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Genetics of amyotrophic lateral sclerosis: A review

Amyotrophic lateral sclerosis (ALS) is a neurodegenerative disorder of the motor pathways, invariably leading to death within a few years of onset.

Most cases of ALS are sporadic, but familial forms of the disease (FALS) constitute 10% of the cases. Since the first identification of a causative gene in the 1990s and with recent advances in genetics, more than twenty genes have now been linked to FALS. This increased number of genes led to a tremendous amount of research, clearly contributed to a better understanding of the pathophysiology of this disorder, and paved the way for the development of new therapeutics and new hope for this fatal disease.

  • Familial amyotrophic lateral sclerosis (FALS) represents <10% of the total ALS patients.
  • FALS are mainly due to the mutations of four genes: C9ORF72, SOD1, FUS and TDP-43.
  • The increased number of genes has clearly contributed to a better understanding of the pathophysiology of ALS.
  • This increased number of genes also risk to led to difficulties to their classification.
  • Gene therapy is probably a therapeutic way to explore in ALS.

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RP001 hydrochloride improves neurological outcome after subarachnoid hemorrhage

Subarachnoid hemorrhage (SAH) results in neurological damage, acute cardiac damage and has a high mortality rate. Immunoresponse in the acute phase after SAH plays a key role in mediating vasospasm, edema, inflammation and neuronal damage.

The S1P/S1PR pathway impacts multiple cellular functions, exerts anti-inflammatory and anti-apoptotic effects, promotes remyelination, and improves outcome in several central nervous system (CNS) diseases.

RP001 hydrochloride is a novel S1PR agonist, which sequesters lymphocytes within their secondary tissues and prevents infiltration of immune cells into the CNS thereby reducing immune response.

In this study, we investigated whether RP001 attenuates neuronal injury after SAH by reducing inflammation. S1PRs, specifically S1PR1, 3 not only exerts anti-inflammatory effects, but also decreases heart rate and induces atrioventricular conduction abnormalities. Therefore, we also tested whether RP001 treatment of SAH regulates cardiac functional outcome.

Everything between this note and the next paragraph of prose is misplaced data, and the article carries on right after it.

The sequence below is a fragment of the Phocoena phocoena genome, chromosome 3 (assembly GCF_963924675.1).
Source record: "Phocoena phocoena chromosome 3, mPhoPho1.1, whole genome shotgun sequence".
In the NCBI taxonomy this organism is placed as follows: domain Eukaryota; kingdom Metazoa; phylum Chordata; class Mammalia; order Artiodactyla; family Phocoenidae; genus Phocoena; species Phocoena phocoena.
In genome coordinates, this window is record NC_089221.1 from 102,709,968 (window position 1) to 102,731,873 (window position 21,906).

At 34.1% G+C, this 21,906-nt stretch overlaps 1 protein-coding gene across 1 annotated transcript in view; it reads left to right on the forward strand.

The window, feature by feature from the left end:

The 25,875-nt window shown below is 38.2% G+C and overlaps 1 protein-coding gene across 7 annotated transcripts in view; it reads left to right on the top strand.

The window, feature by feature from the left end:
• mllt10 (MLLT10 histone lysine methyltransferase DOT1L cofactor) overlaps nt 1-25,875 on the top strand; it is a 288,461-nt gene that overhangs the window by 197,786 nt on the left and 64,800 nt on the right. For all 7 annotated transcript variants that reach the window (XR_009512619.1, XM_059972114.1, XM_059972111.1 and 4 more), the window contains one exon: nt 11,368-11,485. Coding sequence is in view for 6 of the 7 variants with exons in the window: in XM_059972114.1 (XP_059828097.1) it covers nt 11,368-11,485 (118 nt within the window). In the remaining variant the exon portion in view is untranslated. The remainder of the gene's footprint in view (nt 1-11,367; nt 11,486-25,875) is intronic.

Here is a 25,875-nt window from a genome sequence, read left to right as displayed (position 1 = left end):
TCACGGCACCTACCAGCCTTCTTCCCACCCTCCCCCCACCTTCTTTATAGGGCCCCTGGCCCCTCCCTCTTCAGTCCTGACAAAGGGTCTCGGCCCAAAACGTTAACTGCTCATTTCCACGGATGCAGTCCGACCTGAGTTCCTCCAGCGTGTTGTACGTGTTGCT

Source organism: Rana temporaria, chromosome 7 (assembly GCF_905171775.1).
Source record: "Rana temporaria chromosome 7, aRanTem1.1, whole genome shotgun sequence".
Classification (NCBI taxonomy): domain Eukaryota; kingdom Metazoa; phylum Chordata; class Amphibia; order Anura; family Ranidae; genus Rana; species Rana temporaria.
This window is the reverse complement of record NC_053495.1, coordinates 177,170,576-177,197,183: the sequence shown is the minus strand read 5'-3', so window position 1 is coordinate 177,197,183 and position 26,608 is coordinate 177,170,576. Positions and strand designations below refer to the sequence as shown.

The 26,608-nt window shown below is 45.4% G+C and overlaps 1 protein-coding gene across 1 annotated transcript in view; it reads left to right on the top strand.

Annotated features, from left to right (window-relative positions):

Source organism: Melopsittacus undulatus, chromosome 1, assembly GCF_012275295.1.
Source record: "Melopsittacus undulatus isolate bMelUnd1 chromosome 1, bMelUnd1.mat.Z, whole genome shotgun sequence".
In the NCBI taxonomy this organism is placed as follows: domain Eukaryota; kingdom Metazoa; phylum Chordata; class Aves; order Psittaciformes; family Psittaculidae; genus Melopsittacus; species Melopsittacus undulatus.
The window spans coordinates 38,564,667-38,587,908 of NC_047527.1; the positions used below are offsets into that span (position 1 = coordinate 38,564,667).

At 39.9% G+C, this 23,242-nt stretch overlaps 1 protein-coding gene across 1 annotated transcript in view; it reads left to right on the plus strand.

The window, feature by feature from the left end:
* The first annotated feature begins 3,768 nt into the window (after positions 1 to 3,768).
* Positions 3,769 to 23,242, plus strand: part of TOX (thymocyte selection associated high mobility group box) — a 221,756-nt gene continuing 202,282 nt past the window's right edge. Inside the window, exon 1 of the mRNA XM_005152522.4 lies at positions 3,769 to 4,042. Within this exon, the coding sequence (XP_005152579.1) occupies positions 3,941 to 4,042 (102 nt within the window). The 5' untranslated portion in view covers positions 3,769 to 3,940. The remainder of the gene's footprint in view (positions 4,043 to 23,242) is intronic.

Male adult C57BL/6 mice were subjected to SAH, and neurological function tests, echocardiography, and immunohistochemical analysis were performed. SAH induces neurological deficits and acute cardiac dysfunction compared to sham control mice. Treatment of SAH with a low-dose of RP001 induces better neurological outcome and cardiac function compared to a high-dose of RP001. Low-dose-RP001 treatment significantly decreases apoptosis, white matter damage, blood brain barrier permeability, microglial/astrocyte activation, macrophage chemokine protein-1, matrix metalloproteinase-9 and NADPH oxidase-2 expression in the brain compared to SAH control mice.

Our findings indicate that low-dose of RP001 alleviates neurological damage after SAH, in part by decreasing neuroinflammation.

  • RP001 hydrochloride treatment of SAH decreases expression of MCP-1, MMP-9 and NOX-2 as well as reduces microglial activation.
  • RP001 hydrochloride treatment of SAH reduces brain apoptosis, white matter damage and BBB breakdown.
  • RP001 hydrochloride improves neurological outcome after SAH by mediating immune response.